Nigeria is blessed with significant deposits of solid minerals and precious metals, which largely remain unexploited. Recent research has shown that Nigerian solid mineral reserves are one of the largest in sub Saharan Africa. Accordingly, the solid minerals sector rightfully deserves the attention of the Nigerian government in its current quest to diversify the Nigerian economy. Over the years, one major factor militating against the solid minerals sector is access to funding required to support its development. It is on this basis that the Nigerian Minerals and Mining Act, 2007 (“Mining Act”) as supported by the Nigerian Minerals and Mining Regulations, 2011 sought to bridge the funding gap by introducing the Solid Minerals Development Fund (“SMDF” or the “Fund”). This article seeks to consider the essence of the SMDF and its impact on the Nigerian solid minerals sector.
The Solid Minerals Development Fund
The Fund is a statutory creation and has been established principally to support the development of capacity in the solid minerals sector, as well as enable funding for geo scientific data gathering, storage and retrieval to meet the needs of private sector led mining industry. It is also meant to equip mining institutions to enable them perform their statutory functions, enable funding for certain extension services to be rendered by government to small scale and artisanal mining operators, as well as enhance the provision of infrastructure in areas where mining activities are conducted.
The Fund is required to inter-alia consist of the following:
- sums appropriated for solid minerals development under any Federal Law;
- sums appropriated for solid minerals development under the Small and Medium Industries Equity Investment Scheme (SMIEIS);
- funds received as grants, donations, foreign loans, bonds and long term swaps; and
- sums appropriated to it by the Federal Government’s budgetary allocation.
The SMDF is managed by a board whose chairman is appointed by the president on the recommendation of the Minister of Solid Minerals Development (the “Minister”) whilst an executive secretary appointed by the Minister shall be responsible for the day to day administration of the Fund under the direction of the board. Furthermore, the CBN is expected to act as custodian of the Fund. Ultimately, it is expected that the SMDF provide funding for long term exploration and exploitation and thereby culminating in the development of the Nigerian solid minerals sector at large. As the Mining Act did not clearly state the procedure and modalities for accessing the Fund, it is expected that the Minister will issue guidelines in this regard.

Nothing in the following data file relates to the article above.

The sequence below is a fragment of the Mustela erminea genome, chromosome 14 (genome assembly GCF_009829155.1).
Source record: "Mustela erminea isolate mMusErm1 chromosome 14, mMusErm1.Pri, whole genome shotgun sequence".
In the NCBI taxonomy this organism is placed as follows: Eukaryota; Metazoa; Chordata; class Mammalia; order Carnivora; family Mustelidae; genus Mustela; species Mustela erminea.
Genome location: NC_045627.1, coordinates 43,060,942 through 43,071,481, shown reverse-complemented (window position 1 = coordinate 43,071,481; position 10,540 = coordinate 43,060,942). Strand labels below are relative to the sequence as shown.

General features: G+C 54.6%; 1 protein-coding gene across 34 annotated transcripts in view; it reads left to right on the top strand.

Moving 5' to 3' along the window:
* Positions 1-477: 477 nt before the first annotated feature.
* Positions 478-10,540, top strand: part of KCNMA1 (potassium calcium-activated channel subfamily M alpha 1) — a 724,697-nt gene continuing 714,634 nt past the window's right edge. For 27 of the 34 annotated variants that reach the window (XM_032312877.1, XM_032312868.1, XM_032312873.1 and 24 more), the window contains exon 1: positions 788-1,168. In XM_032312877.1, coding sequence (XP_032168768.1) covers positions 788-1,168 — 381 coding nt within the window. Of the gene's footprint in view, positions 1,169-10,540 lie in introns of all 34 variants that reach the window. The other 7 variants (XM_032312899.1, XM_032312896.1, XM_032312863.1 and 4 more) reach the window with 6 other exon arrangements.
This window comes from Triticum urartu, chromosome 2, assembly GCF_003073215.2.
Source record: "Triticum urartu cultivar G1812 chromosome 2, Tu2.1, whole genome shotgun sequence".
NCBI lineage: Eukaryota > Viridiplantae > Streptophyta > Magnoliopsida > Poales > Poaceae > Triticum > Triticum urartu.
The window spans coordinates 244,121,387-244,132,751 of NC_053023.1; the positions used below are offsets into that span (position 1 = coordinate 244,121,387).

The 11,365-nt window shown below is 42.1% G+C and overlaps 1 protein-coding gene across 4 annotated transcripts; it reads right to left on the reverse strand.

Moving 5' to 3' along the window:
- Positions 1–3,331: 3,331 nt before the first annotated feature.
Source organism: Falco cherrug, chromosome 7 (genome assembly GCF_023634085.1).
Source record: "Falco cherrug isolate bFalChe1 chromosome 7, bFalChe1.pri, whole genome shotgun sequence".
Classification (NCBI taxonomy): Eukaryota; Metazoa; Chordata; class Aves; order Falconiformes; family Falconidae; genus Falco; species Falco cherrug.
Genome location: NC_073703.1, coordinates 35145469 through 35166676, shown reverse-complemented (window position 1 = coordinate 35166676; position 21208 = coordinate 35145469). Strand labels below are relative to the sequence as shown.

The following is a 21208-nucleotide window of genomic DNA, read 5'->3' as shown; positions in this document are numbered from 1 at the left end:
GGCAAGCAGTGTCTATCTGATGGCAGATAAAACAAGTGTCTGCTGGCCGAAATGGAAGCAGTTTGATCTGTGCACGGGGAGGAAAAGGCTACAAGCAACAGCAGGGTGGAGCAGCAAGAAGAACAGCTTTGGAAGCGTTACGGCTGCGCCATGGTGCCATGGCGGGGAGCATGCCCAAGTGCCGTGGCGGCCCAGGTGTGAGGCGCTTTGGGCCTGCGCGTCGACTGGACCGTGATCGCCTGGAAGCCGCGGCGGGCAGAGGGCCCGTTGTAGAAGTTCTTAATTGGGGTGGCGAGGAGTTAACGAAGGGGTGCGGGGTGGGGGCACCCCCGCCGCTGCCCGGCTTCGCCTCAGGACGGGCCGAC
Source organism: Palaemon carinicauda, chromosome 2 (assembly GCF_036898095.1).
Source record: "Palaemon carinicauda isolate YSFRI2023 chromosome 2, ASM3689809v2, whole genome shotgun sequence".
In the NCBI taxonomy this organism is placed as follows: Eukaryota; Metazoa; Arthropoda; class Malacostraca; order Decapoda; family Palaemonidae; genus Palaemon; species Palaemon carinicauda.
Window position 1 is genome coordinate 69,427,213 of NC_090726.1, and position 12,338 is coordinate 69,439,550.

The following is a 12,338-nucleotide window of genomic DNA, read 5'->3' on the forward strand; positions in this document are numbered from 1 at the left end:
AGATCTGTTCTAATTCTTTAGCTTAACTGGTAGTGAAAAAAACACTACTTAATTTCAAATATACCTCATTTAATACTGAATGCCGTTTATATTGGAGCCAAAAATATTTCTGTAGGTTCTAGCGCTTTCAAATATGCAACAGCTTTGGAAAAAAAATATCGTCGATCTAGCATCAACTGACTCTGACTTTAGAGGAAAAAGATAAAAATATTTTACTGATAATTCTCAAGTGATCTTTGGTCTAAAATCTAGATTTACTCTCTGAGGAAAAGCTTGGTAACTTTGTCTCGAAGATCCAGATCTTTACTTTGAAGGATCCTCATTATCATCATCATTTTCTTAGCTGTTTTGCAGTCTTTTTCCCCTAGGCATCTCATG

Whilst the Mining Act, which introduced the Fund was enacted in 2007, the management board of the Fund was not inaugurated until the year 2013. Notwithstanding the inauguration of the Fund’s board, the Nigerian mining community is yet to boast of any significant benefit derived directly from having the Fund in place, as the plethora of issues which the Fund sought to mitigate, such as lack of infrastructural development in the sector, detailed and dependable geo-science data gathering, funding of mining institutions and investors et al, are still evident at date. A major deficiency in this regard has been the dearth of requisite funding to enable the board achieve its mandate. Accordingly, the lack of governmental support and commitment has been the major bane militating against the successful implementation of the Fund.
However, in order to reposition the solid minerals sector, the Nigerian government in the first quarter of 2016, announced certain steps being taken to revamp the sector. It undertook a review of its existing mining licences with a view to revoking dormant titles. It is also reported that the Fund will be revitalised with an injection of about $1 billion Dollars (circa N200 billion), to further encourage investments by credible investors in the mining sector.
However, a key issue remains the need for clear directions on how this Fund will be accessed. As lack of information and guidelines in this regard, negates the vision of the Fund. It is also imperative that the government clearly shows how it intends to inject monies into the Fund, as merely stating that it intends to inject monies without stating how these funds will be raised and timelines, may be detrimental to investor confidence.
The solid minerals sector indeed has potential to generate significant revenue for the Nigerian government and ultimately benefit Nigeria at large. Considering the enormous local market, the solid minerals sector could play an important part in the recent drive to “buy Nigerian”, which is being driven by the present administration and also potentially boost the nations export reserves.
Consequently, it is pertinent that active steps be taken to make the sector more investor attractive and less challenging. This can only be achieved by substantial development of this sector, which is what the Fund is expected to drive.
We therefore align with the stance of the present Nigerian government to encourage investments in the sector by making the Fund active. It is our view that the Fund is positioned to play a significant role in bridging infrastructural, geophysical data, human capacity and investment gaps presently plaguing the sector. Nevertheless, the government’s total and unreserved commitment is key to effectively bringing the current proposals to fruition. We hope this will serve as a foundation on which other developmental initiatives for the solid minerals sector may be built and particularly hope the government lives up to its obligation in this regard.